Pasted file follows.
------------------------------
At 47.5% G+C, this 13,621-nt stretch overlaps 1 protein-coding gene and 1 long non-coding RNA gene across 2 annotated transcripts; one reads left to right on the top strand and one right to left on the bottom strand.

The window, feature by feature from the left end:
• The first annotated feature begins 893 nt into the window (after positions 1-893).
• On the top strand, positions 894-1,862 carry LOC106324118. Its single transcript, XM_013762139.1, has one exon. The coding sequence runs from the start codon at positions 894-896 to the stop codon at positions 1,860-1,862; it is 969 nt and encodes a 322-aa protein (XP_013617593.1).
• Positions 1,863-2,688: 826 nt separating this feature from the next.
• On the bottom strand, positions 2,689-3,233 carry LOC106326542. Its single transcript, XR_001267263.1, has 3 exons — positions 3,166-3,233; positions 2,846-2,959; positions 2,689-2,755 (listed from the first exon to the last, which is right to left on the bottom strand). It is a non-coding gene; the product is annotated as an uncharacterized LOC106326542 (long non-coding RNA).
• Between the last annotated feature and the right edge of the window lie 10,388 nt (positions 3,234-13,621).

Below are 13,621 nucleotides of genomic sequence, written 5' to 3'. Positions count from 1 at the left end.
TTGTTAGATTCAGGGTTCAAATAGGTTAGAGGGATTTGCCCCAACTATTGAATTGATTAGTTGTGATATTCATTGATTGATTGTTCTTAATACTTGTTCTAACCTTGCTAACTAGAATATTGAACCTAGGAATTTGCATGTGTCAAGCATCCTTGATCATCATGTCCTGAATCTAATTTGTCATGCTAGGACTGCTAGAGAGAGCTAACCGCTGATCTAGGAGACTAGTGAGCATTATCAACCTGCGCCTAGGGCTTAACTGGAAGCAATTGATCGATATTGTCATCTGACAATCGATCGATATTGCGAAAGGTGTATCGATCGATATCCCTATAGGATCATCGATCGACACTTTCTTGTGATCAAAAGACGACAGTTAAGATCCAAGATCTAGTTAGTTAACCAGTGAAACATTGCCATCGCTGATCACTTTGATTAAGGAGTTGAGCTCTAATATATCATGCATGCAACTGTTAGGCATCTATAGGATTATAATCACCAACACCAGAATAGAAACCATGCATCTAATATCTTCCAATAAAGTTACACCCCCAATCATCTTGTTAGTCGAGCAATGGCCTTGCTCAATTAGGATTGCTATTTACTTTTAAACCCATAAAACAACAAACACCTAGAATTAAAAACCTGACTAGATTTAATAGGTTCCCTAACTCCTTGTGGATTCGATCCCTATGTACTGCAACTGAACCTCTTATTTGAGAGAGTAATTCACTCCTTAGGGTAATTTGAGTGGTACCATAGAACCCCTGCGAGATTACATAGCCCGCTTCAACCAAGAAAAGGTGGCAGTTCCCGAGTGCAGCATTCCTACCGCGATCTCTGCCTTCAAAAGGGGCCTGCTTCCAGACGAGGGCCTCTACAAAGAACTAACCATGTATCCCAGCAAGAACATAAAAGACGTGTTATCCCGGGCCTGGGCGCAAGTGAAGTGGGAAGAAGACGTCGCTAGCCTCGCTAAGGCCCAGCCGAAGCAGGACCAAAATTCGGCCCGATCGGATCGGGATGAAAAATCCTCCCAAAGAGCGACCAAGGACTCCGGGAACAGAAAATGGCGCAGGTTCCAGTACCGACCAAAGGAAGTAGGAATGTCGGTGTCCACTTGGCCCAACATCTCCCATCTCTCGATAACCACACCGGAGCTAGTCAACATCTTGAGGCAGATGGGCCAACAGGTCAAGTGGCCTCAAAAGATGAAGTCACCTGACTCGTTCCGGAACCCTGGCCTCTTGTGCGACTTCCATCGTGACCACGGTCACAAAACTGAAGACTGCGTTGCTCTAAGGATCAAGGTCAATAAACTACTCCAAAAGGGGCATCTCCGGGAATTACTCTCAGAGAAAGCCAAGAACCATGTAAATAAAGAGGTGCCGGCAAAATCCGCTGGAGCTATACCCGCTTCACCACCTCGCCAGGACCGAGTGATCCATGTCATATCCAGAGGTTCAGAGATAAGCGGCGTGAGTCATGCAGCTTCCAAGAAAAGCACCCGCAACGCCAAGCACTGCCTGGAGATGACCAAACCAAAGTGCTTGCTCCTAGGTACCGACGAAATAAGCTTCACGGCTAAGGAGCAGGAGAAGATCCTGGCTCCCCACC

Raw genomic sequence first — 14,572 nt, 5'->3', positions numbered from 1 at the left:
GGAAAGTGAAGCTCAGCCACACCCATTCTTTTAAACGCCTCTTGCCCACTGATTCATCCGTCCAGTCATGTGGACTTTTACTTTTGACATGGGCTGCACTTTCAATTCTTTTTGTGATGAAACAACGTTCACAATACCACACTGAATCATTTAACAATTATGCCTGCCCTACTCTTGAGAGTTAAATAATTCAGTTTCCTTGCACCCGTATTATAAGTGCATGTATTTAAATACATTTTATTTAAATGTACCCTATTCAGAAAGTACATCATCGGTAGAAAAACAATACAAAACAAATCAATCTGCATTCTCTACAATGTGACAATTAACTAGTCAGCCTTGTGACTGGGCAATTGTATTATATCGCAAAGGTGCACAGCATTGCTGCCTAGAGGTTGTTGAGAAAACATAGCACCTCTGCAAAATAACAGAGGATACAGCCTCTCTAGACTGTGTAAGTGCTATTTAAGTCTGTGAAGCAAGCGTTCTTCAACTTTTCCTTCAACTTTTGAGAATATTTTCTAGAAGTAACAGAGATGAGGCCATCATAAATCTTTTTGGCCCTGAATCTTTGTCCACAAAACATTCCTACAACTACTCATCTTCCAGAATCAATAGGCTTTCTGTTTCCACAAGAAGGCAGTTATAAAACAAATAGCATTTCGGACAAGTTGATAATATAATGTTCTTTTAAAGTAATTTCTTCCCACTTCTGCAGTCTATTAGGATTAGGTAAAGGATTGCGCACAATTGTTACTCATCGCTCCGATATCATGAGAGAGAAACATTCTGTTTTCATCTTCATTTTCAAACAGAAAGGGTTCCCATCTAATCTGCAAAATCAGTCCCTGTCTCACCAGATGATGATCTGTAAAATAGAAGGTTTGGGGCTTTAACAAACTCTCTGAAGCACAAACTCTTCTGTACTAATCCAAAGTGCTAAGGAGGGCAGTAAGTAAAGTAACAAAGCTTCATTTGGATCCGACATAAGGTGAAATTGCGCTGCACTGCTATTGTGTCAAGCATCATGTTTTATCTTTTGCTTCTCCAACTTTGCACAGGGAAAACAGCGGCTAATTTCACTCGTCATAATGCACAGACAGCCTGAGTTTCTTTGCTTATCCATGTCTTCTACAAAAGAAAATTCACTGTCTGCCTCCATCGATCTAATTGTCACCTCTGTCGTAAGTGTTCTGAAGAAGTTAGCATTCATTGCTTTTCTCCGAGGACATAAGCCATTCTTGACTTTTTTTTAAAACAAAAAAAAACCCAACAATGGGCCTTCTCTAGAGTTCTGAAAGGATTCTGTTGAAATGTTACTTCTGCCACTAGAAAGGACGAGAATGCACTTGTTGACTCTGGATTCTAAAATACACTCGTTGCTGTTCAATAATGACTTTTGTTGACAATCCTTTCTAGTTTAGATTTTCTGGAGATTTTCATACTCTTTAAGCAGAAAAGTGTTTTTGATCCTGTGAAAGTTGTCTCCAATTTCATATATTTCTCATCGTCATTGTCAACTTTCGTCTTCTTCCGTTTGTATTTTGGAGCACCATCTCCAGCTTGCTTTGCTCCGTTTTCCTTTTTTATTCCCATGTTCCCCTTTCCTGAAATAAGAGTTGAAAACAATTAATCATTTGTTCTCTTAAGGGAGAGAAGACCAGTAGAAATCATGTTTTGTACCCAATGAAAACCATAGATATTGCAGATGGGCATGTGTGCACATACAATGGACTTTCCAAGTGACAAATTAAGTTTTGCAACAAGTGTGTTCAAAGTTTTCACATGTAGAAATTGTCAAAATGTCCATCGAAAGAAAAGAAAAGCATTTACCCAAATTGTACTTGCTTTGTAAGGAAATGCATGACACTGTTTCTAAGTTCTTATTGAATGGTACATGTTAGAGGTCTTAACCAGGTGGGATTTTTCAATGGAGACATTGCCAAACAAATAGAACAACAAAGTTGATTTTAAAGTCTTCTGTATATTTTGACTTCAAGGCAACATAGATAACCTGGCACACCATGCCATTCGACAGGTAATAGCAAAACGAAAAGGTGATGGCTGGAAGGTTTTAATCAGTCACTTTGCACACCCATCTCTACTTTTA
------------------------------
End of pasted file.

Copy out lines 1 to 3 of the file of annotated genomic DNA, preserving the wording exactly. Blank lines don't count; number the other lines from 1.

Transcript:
At 47.5% G+C, this 13,621-nt stretch overlaps 1 protein-coding gene and 1 long non-coding RNA gene across 2 annotated transcripts; one reads left to right on the top strand and one right to left on the bottom strand.

The window, feature by feature from the left end:
• The first annotated feature begins 893 nt into the window (after positions 1-893).